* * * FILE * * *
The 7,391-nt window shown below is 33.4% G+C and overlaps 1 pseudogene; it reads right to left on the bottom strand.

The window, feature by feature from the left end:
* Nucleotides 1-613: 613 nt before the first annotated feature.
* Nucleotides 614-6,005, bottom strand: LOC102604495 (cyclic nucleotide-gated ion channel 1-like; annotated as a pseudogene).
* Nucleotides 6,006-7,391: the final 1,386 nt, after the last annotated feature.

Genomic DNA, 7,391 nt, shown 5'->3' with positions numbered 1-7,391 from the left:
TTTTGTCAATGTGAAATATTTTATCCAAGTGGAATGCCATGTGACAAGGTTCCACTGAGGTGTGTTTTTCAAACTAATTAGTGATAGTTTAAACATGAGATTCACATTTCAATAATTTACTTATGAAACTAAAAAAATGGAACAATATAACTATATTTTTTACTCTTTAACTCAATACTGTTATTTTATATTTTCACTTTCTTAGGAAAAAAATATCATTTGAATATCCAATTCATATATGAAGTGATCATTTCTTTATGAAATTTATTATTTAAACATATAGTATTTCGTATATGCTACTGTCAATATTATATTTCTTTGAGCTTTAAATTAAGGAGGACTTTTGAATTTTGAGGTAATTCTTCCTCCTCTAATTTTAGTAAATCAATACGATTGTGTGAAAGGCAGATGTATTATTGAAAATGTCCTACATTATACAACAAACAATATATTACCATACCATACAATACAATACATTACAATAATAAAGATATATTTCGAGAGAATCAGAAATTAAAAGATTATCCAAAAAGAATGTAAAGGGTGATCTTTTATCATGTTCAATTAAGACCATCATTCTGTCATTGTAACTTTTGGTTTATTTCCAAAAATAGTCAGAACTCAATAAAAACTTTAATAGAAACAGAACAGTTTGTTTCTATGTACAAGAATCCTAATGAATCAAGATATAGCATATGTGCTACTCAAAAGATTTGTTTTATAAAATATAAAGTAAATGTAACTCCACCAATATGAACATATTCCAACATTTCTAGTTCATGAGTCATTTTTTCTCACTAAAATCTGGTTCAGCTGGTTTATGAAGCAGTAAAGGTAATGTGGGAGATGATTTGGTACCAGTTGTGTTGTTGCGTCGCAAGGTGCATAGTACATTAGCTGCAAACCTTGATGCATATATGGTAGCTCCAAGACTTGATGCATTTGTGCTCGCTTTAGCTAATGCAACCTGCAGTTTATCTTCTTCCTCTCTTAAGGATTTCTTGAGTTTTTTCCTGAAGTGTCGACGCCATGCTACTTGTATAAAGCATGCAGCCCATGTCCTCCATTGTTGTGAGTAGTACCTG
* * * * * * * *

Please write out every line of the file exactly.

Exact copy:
The 7,391-nt window shown below is 33.4% G+C and overlaps 1 pseudogene; it reads right to left on the bottom strand.

The window, feature by feature from the left end:
* Nucleotides 1-613: 613 nt before the first annotated feature.
* Nucleotides 614-6,005, bottom strand: LOC102604495 (cyclic nucleotide-gated ion channel 1-like; annotated as a pseudogene).
* Nucleotides 6,006-7,391: the final 1,386 nt, after the last annotated feature.

Genomic DNA, 7,391 nt, shown 5'->3' with positions numbered 1-7,391 from the left:
TTTTGTCAATGTGAAATATTTTATCCAAGTGGAATGCCATGTGACAAGGTTCCACTGAGGTGTGTTTTTCAAACTAATTAGTGATAGTTTAAACATGAGATTCACATTTCAATAATTTACTTATGAAACTAAAAAAATGGAACAATATAACTATATTTTTTACTCTTTAACTCAATACTGTTATTTTATATTTTCACTTTCTTAGGAAAAAAATATCATTTGAATATCCAATTCATATATGAAGTGATCATTTCTTTATGAAATTTATTATTTAAACATATAGTATTTCGTATATGCTACTGTCAATATTATATTTCTTTGAGCTTTAAATTAAGGAGGACTTTTGAATTTTGAGGTAATTCTTCCTCCTCTAATTTTAGTAAATCAATACGATTGTGTGAAAGGCAGATGTATTATTGAAAATGTCCTACATTATACAACAAACAATATATTACCATACCATACAATACAATACATTACAATAATAAAGATATATTTCGAGAGAATCAGAAATTAAAAGATTATCCAAAAAGAATGTAAAGGGTGATCTTTTATCATGTTCAATTAAGACCATCATTCTGTCATTGTAACTTTTGGTTTATTTCCAAAAATAGTCAGAACTCAATAAAAACTTTAATAGAAACAGAACAGTTTGTTTCTATGTACAAGAATCCTAATGAATCAAGATATAGCATATGTGCTACTCAAAAGATTTGTTTTATAAAATATAAAGTAAATGTAACTCCACCAATATGAACATATTCCAACATTTCTAGTTCATGAGTCATTTTTTCTCACTAAAATCTGGTTCAGCTGGTTTATGAAGCAGTAAAGGTAATGTGGGAGATGATTTGGTACCAGTTGTGTTGTTGCGTCGCAAGGTGCATAGTACATTAGCTGCAAACCTTGATGCATATATGGTAGCTCCAAGACTTGATGCATTTGTGCTCGCTTTAGCTAATGCAACCTGCAGTTTATCTTCTTCCTCTCTTAAGGATTTCTTGAGTTTTTTCCTGAAGTGTCGACGCCATGCTACTTGTATAAAGCATGCAGCCCATGTCCTCCATTGTTGTGAGTAGTACCTG